Science and technology are tightly coupled. A scientific understanding of the natural world is the basis for much of technological development today. The design of computer chips, for instance, depends on a detailed understanding of the electrical properties of silicon and other materials. The design of a drug to fight a specific disease is made possible by knowledge of how proteins and other biological molecules are structured and how they interact. Conversely, technology is the basis for a good part of scientific research. The climate models meteorologists use to study global warming require supercomputers to run the simulations. And like most of us, scientists in all fields depend on the telephone, the Internet, and jet travel. It is difficult, if not impossible, to separate the achievements of technology from those of science. When the Apollo 11 spacecraft put Neil Armstrong and Buzz Aldrin on the moon, many people called it a victory of science. When a new type of material, such as lightweight, superstrong composites, emerges on the market, newspapers often report it as a scientific advance. Genetic engineering of crops to resist insects is also usually attributed wholly to science. And although science is integral to all of these advances, they are also examples of technology, the application of unique skills, knowledge, and techniques, which is quite different from science.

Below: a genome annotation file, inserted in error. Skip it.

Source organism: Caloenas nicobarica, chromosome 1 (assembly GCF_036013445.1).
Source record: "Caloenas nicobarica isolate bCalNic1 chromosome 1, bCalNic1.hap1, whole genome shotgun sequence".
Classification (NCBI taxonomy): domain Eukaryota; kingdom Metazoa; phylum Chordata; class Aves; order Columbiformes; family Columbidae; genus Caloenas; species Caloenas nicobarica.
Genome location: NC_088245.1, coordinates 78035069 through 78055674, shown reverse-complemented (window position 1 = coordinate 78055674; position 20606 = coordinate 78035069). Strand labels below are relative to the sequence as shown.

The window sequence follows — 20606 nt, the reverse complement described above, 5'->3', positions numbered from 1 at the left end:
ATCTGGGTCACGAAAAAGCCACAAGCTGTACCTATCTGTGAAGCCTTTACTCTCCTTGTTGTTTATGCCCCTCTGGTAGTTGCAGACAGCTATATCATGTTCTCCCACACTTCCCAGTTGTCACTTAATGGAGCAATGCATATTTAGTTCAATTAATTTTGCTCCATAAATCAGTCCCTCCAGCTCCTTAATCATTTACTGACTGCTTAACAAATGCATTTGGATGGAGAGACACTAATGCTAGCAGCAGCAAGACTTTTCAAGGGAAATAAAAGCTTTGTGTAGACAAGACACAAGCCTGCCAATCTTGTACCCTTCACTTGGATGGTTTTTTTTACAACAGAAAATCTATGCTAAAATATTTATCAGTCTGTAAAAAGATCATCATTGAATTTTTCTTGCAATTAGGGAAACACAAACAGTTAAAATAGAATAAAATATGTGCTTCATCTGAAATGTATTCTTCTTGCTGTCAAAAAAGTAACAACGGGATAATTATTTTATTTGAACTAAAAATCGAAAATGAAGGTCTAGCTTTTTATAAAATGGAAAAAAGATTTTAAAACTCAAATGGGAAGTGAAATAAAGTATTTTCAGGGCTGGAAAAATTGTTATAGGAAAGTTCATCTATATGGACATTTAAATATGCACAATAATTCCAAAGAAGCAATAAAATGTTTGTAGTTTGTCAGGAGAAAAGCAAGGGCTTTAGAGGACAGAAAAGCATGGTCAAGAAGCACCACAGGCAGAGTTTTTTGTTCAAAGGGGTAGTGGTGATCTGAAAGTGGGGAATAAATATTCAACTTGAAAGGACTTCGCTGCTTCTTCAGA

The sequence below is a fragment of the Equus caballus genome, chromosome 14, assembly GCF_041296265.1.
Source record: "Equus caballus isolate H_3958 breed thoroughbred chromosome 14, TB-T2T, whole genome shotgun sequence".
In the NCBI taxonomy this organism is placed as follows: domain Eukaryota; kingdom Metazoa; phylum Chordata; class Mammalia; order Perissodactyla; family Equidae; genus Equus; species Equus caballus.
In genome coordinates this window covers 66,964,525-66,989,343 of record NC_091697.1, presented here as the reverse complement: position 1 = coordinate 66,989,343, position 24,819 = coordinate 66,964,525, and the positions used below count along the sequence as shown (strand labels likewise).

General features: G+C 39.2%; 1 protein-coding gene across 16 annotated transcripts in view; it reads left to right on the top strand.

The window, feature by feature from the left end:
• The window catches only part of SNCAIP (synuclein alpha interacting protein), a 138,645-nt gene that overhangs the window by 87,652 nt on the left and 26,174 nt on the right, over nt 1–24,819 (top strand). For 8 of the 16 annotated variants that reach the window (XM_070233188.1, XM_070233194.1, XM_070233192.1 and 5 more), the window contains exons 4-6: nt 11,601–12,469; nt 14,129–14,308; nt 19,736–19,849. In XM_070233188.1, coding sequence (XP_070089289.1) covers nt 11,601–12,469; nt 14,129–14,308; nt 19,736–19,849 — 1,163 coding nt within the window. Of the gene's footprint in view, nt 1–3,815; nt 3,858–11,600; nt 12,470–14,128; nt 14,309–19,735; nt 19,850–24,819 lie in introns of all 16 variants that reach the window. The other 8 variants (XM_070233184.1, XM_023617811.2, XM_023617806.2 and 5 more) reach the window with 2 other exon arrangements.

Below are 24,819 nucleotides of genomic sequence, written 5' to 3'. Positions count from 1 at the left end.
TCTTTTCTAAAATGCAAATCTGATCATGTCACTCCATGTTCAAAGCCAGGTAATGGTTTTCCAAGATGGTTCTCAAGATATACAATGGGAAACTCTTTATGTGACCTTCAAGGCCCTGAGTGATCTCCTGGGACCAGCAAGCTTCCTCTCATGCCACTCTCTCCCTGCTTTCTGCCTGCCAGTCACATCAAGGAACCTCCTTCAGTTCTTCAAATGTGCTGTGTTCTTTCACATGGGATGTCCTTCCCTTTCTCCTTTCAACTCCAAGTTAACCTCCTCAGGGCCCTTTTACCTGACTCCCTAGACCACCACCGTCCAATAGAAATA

Technology and Innovation

Technology is also closely associated with innovation, the transformation of ideas into new and useful products or processes. Innovation requires not only creative people and organizations, but also the availability of technology and science and engineering talent. Technology and innovation are synergistic. The development of gene-sequencing machines, for example, has made the decoding of the human genome possible, and that knowledge is fueling a revolution in diagnostic, therapeutic, and other biomedical innovations.

"Technically Speaking What is Tech. Lit?". The National Acadenies. 03-25-10 .